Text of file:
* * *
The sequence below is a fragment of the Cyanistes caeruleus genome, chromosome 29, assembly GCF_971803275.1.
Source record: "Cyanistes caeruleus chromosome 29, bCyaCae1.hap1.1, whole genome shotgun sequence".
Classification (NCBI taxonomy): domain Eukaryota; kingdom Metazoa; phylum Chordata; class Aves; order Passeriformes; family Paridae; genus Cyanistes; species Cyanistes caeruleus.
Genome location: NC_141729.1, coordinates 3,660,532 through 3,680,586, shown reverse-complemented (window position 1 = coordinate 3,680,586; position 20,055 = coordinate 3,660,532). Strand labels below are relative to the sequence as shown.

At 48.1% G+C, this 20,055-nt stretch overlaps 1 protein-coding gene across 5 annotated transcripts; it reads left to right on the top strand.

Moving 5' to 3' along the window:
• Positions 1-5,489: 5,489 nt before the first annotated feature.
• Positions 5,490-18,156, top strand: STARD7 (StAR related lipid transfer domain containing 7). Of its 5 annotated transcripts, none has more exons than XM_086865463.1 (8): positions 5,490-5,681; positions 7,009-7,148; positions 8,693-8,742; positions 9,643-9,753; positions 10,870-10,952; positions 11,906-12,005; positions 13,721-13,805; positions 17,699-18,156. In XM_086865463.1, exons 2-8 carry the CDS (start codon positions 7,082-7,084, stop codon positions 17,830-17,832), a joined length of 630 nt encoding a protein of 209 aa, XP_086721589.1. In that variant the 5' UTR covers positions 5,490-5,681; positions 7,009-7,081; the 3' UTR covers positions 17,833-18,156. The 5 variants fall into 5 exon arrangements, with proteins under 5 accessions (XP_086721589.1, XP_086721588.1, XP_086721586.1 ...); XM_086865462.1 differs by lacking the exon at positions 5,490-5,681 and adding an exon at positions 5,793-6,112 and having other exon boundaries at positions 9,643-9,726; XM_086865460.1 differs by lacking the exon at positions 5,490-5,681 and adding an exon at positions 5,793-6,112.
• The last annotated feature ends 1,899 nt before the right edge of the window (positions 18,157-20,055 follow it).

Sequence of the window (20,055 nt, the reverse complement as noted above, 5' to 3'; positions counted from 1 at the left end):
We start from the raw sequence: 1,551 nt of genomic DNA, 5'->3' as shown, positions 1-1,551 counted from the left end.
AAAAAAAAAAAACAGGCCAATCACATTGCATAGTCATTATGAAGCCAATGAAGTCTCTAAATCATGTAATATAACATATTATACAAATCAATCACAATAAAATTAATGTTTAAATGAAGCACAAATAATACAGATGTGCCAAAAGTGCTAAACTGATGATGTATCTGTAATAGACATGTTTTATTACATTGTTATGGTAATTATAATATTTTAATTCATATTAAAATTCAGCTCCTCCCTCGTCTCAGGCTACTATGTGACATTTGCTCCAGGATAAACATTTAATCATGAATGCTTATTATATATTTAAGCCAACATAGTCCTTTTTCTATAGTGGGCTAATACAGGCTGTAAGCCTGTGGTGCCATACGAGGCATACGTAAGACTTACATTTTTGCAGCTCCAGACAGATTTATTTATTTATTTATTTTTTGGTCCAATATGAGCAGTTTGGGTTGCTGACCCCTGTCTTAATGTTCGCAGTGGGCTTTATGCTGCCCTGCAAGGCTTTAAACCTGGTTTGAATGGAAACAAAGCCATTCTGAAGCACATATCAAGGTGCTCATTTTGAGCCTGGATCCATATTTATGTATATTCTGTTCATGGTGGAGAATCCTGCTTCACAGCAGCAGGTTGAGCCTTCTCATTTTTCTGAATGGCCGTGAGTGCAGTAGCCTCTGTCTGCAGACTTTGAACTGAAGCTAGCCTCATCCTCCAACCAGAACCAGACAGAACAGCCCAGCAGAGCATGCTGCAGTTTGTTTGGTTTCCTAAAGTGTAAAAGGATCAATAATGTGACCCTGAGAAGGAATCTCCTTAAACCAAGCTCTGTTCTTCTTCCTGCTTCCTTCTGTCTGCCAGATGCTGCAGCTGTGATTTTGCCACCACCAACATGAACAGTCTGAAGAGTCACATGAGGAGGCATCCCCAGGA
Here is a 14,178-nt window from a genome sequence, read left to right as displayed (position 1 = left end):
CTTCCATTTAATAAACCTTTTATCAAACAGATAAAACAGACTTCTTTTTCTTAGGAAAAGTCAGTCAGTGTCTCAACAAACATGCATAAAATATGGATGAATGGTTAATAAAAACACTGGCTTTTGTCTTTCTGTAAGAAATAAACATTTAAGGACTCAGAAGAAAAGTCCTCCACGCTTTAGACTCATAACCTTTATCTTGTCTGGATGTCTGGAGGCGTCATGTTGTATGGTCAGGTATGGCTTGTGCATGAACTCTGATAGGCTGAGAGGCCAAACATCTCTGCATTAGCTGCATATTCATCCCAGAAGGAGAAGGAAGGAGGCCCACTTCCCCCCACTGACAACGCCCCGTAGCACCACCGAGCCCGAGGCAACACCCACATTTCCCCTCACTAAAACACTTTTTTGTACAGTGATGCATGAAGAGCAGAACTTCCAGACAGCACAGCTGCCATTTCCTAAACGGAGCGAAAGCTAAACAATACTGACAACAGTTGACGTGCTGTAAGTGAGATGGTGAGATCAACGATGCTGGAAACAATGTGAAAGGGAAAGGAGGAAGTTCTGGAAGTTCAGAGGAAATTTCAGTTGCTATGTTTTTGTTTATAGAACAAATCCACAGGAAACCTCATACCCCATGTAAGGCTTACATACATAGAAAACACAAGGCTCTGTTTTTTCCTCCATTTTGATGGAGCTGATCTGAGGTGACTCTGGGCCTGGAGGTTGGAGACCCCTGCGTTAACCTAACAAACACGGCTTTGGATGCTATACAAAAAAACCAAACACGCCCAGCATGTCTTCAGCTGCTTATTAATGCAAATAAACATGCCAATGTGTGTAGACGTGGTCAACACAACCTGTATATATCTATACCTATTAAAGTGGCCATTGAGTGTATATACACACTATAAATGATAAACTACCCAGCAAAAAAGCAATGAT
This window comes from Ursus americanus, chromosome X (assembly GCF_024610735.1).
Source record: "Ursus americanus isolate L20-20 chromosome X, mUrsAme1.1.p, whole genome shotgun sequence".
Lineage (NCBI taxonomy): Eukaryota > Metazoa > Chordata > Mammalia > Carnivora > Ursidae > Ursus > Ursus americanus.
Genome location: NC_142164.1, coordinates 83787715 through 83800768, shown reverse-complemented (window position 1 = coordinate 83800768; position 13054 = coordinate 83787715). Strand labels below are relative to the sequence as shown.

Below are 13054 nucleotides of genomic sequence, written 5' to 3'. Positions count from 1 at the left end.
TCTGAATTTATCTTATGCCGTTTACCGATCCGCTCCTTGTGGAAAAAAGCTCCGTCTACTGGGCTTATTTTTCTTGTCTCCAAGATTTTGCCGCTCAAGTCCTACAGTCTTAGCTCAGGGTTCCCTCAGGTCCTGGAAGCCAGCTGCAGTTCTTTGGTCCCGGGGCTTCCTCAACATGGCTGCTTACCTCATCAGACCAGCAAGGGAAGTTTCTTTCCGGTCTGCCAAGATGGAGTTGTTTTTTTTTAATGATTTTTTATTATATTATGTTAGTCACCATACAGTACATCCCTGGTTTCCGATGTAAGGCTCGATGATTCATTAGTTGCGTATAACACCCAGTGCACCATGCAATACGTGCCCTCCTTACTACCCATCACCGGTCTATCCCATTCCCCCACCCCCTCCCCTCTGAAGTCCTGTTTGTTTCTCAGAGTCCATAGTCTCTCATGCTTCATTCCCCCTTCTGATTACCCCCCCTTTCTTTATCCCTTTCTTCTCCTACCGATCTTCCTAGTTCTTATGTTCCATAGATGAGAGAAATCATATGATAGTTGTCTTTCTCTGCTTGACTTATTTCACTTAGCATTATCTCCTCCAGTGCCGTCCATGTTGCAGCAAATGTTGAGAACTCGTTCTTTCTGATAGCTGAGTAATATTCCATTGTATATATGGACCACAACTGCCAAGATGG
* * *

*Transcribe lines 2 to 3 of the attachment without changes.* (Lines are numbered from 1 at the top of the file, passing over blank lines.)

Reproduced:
Source record: "Cyanistes caeruleus chromosome 29, bCyaCae1.hap1.1, whole genome shotgun sequence".
Classification (NCBI taxonomy): domain Eukaryota; kingdom Metazoa; phylum Chordata; class Aves; order Passeriformes; family Paridae; genus Cyanistes; species Cyanistes caeruleus.